A man who claimed that a broken wrist and family bereavement prevented him engaging with probation and community service is to appeal against a two month prison sentence.
The 27-year-old’s barrister had asked for “one final chance”, however, the district judge pointed out that this was the defendant’s second breach for non-engagement.
James Livingstone, of Castle Drive in Caledon, appeared at Armagh Magistrates’ Court, sitting at Newry, for the purposes of a combination order being revoked.
Defence barrister Seamus Lannon stated: “He instructs that he had a broken wrist and a family bereavement, that caused just an ongoing problem.
“He leads a useful life, there is work in him and he instructs that if the court was minded to give him one further chance that he would discharge the order.”
District Judge Bernie Kelly commented: “This order was imposed in March of last year. How long had he a broken wrist for? I mean, how long was his wrist in plaster? Six weeks out of 52.”
Asking for “one final chance”, Mr Lannon said that his client understood the seriousness of the matter and that was why he was in attendance.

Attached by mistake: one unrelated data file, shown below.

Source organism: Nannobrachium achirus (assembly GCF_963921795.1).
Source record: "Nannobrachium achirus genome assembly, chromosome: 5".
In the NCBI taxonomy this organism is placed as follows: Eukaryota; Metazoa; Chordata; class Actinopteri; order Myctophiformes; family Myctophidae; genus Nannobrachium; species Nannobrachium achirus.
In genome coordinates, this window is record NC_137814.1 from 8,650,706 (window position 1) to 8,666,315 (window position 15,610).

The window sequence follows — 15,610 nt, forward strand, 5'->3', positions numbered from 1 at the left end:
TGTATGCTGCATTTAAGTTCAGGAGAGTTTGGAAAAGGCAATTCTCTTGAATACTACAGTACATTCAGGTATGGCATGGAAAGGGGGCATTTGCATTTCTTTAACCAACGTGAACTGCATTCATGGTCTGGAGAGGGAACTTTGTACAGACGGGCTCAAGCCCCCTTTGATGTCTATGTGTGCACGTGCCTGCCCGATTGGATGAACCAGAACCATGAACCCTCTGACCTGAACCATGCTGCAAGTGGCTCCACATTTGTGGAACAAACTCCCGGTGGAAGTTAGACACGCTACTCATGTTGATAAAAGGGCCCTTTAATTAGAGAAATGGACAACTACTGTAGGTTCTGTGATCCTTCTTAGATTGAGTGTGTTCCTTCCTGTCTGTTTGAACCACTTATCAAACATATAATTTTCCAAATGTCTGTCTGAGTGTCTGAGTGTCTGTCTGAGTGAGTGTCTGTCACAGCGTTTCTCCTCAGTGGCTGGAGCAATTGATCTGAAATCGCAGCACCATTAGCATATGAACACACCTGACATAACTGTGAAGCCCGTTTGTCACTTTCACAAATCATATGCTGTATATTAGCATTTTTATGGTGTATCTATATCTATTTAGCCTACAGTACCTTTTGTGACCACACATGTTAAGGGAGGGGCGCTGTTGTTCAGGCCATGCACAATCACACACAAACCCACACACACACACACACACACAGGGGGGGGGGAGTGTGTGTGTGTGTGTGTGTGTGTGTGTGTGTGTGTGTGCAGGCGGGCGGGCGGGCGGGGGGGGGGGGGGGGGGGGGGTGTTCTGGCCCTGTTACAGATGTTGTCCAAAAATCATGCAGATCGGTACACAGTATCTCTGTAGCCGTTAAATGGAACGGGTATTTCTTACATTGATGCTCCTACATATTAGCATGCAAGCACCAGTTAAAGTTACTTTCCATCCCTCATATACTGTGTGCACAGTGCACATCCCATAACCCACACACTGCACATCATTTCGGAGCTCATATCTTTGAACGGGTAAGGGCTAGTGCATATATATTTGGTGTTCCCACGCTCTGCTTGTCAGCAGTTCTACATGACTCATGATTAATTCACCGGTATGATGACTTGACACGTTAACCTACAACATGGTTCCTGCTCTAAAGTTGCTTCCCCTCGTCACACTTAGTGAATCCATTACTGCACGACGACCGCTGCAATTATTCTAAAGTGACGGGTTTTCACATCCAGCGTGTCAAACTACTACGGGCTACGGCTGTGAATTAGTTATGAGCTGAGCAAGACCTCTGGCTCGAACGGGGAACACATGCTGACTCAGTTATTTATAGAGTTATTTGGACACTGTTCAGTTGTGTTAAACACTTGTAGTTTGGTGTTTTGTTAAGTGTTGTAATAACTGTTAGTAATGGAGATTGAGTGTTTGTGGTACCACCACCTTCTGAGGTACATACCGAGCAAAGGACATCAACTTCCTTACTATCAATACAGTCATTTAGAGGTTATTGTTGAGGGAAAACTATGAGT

However, District Judge Kelly stated: “He did get one final chance, because a warrant was issued on August 27, of last year, that was executed on October 13, last year.
“Given certain stabilising lifestyle factors, probation decided then to withdraw their breach application ….so this is the second breach for the same thing, so he was given a second chance and he chose not to avail of it.”
Commenting that a community order was a “direct alternative to a custodial sentence”, the judge sentenced Livingstone to two months in prison.
Mr Lannon made the court aware of his client’s wish to appeal sentence and Livingstone was granted his own bail of £500 pending appeal.
Conditions of bail included; not to enter licensed premises, not to consume alcohol and not to consume drugs which have not been prescribed by a doctor.